Separation of Church and State is one of the distinctive marks of American democracy, and yet also continues to be a contentious part of our history … Here are some excellent books on separation of church and state that help us get our bearings.
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James W. Fraser
Today, the ongoing controversy about the place―or lack of place―of religion in public schools is a burning issue in the United States. Prayer at football games, creationism in the classroom, the teaching of religion and morals, and public funding for private religious schools are just a few of the subjects over which people are skirmishing. In Between Church and State, historian and pastor James W. Fraser shows that these battles have been going on for as long as there have been public schools and argues there has never been any consensus about what the “separation of church and state” means for American society or about the proper relationship between religion and public education.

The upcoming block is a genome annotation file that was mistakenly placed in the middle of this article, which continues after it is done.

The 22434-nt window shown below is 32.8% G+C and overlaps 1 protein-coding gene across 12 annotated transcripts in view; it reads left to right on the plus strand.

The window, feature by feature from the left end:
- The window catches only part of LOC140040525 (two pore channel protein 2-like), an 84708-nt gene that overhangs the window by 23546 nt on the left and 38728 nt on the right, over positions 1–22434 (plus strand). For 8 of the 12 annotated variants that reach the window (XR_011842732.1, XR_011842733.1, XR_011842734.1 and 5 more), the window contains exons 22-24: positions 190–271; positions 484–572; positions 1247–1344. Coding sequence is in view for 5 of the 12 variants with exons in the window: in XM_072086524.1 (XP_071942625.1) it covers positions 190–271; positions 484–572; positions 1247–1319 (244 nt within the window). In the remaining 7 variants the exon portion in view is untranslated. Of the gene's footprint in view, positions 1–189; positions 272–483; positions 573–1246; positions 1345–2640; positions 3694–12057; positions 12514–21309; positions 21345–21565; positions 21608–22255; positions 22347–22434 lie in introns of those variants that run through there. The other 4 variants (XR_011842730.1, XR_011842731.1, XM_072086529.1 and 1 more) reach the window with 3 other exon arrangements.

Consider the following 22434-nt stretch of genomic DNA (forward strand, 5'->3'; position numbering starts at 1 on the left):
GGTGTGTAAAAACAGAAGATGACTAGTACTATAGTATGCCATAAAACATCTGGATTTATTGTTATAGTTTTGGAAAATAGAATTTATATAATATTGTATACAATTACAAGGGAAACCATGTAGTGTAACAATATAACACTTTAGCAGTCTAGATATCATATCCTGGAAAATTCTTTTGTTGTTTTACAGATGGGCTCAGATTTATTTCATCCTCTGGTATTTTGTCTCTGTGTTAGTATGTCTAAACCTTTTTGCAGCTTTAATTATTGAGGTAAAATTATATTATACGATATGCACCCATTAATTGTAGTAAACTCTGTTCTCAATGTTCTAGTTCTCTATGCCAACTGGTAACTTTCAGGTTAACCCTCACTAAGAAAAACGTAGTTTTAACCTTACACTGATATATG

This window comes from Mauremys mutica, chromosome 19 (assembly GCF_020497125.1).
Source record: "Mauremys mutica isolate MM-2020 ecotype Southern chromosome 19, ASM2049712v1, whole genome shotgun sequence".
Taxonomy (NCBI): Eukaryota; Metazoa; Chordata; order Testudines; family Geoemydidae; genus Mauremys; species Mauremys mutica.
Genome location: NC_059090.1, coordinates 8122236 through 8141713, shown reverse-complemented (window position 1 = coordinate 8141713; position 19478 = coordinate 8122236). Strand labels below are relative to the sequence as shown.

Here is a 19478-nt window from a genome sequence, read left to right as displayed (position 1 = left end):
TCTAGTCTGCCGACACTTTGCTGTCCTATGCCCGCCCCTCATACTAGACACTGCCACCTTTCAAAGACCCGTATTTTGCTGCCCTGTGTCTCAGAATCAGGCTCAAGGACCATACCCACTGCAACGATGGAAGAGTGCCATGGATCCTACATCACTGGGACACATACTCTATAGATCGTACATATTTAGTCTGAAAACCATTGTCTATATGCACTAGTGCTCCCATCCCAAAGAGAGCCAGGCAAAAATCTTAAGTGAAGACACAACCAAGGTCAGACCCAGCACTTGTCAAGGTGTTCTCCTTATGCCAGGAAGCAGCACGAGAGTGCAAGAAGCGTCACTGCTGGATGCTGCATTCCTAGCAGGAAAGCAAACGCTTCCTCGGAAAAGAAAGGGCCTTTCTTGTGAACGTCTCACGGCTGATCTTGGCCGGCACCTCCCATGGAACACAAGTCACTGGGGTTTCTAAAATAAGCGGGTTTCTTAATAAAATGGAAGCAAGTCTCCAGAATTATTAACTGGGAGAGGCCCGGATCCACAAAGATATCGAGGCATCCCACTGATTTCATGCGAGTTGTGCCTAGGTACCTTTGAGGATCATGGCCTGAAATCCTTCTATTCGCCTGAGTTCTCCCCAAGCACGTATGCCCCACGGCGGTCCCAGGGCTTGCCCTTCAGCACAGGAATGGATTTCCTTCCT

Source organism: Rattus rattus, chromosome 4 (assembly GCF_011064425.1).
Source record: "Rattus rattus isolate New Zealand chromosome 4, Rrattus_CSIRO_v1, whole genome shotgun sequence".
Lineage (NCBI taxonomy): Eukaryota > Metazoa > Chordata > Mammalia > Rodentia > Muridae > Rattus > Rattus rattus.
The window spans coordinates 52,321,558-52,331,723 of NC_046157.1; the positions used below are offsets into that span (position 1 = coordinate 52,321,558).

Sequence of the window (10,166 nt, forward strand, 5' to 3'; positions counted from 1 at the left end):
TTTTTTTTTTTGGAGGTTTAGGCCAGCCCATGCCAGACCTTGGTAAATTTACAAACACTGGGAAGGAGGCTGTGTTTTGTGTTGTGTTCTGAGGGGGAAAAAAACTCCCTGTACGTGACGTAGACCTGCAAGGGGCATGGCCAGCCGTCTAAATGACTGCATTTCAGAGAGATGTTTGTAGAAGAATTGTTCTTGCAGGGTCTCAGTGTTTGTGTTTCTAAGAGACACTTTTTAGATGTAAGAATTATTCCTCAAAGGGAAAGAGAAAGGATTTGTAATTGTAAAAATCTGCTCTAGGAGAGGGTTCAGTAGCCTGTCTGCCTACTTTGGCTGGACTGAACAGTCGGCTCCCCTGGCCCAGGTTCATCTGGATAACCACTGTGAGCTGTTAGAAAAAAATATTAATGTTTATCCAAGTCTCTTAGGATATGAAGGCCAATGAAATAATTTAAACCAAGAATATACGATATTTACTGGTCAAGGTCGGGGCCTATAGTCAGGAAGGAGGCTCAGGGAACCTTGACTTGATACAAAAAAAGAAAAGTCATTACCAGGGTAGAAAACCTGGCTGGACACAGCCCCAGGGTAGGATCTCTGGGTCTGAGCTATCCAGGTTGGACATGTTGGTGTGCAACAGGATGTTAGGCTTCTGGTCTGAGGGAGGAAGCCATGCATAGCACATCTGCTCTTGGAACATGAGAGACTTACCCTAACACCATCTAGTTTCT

Looking at the difficult question of how private issues of faith can be reconciled with the very public nature of schooling, Fraser’s classic book paints a complex picture of how a multicultural society struggles to take the deep commitments of people of faith into account―including people of many different faiths and no faith. In this fully updated second edition, Fraser tackles the culture wars, adding fresh material on current battles over public funding for private religious schools. He also addresses the development of the long-simmering evolution-creationism debate and explores the tensions surrounding a discussion of religion and the accommodation of an increasingly religiously diverse American student body.
Between Church and State includes new scholarship on the role of Roger Williams and William Penn in developing early American conceptions of religious liberty. It traces the modern expansion of Catholic parochial schools and closely examines the passage of the First Amendment, changes in American Indian tribal education, the place of religion in Booker T. Washington and W. E. B. Du Bois’s debates about African American schooling, and the rapid growth of Jewish day schools among a community previously known for its deep commitment to secular public education.
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